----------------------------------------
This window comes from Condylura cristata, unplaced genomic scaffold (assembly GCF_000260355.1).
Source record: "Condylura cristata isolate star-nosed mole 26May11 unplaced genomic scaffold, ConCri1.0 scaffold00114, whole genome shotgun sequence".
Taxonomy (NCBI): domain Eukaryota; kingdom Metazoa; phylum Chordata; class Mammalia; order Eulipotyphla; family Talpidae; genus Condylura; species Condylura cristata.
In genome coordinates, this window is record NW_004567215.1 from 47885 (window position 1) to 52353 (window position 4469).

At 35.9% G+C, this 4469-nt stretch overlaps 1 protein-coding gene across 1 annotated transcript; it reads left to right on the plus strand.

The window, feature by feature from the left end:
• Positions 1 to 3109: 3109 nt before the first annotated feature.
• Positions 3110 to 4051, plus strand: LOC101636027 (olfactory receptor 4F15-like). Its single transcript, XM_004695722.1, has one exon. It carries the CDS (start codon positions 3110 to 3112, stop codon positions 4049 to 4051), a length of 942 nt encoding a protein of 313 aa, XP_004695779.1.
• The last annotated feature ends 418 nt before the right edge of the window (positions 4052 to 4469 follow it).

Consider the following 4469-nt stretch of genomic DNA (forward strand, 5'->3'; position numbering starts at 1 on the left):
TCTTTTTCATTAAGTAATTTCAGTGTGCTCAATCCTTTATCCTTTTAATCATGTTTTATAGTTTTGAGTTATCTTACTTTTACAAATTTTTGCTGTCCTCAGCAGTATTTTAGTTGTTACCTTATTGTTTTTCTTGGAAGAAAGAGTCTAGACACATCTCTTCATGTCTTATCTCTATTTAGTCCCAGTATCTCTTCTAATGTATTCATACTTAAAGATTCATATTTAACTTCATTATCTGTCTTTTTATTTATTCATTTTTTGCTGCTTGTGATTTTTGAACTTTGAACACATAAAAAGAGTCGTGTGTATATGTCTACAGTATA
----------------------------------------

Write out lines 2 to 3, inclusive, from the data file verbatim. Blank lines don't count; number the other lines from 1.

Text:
Source record: "Condylura cristata isolate star-nosed mole 26May11 unplaced genomic scaffold, ConCri1.0 scaffold00114, whole genome shotgun sequence".
Taxonomy (NCBI): domain Eukaryota; kingdom Metazoa; phylum Chordata; class Mammalia; order Eulipotyphla; family Talpidae; genus Condylura; species Condylura cristata.